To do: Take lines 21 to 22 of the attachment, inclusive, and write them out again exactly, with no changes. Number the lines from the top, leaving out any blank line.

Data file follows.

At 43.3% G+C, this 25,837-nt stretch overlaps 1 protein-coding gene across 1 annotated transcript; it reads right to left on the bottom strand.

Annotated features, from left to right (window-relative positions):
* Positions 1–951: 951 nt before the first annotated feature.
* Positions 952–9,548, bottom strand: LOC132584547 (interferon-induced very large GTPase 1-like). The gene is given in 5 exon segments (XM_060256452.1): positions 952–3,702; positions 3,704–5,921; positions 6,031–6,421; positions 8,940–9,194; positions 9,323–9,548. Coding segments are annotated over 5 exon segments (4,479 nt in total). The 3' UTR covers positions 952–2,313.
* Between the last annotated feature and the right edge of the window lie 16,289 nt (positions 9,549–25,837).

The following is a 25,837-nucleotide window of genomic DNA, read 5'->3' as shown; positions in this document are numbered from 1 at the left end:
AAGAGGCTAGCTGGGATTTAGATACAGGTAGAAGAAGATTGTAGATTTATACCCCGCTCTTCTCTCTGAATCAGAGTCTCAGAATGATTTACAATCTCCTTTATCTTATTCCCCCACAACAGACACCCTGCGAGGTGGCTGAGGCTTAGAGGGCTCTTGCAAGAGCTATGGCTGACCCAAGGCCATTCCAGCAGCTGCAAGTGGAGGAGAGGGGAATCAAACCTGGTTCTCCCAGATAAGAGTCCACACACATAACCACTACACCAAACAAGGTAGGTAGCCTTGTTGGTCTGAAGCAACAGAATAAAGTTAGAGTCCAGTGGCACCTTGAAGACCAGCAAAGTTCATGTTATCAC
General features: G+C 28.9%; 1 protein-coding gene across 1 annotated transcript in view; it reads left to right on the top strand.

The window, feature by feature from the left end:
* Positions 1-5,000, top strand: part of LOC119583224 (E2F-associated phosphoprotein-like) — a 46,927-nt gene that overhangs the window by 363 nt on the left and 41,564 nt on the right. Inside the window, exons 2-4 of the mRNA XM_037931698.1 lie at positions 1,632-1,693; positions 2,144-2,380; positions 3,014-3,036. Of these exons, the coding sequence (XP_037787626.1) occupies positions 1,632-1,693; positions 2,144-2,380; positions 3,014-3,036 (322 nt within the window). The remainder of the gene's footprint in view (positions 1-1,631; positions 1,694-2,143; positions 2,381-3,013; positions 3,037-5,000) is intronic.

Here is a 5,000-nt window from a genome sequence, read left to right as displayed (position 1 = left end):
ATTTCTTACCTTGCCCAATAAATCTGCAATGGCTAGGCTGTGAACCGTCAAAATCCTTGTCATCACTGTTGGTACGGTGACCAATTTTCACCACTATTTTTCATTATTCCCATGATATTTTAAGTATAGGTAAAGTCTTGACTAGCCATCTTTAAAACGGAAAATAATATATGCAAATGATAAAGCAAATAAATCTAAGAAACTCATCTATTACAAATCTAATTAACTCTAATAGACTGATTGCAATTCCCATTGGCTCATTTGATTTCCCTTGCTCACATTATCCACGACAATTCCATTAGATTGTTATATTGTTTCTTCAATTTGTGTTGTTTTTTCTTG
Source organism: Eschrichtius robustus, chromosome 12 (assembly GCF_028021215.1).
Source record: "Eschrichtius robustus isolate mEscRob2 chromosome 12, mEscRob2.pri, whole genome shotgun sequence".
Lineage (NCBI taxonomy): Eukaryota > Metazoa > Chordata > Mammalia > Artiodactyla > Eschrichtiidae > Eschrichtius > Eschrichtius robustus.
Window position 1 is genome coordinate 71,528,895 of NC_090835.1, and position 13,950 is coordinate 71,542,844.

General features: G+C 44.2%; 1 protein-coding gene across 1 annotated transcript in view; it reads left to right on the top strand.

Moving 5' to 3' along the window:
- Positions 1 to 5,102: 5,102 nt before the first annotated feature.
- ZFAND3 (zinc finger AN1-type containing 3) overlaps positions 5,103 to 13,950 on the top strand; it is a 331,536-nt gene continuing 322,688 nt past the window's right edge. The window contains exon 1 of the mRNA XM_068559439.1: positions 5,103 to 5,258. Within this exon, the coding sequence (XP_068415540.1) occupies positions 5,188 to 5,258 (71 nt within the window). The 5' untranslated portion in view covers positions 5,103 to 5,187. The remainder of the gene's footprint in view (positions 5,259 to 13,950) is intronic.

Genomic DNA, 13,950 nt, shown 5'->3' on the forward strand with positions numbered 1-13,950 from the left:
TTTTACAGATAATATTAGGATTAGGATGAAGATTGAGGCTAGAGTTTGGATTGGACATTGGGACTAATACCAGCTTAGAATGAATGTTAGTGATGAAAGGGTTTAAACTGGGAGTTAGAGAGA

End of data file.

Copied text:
Genomic DNA, 13,950 nt, shown 5'->3' on the forward strand with positions numbered 1-13,950 from the left:
TTTTACAGATAATATTAGGATTAGGATGAAGATTGAGGCTAGAGTTTGGATTGGACATTGGGACTAATACCAGCTTAGAATGAATGTTAGTGATGAAAGGGTTTAAACTGGGAGTTAGAGAGA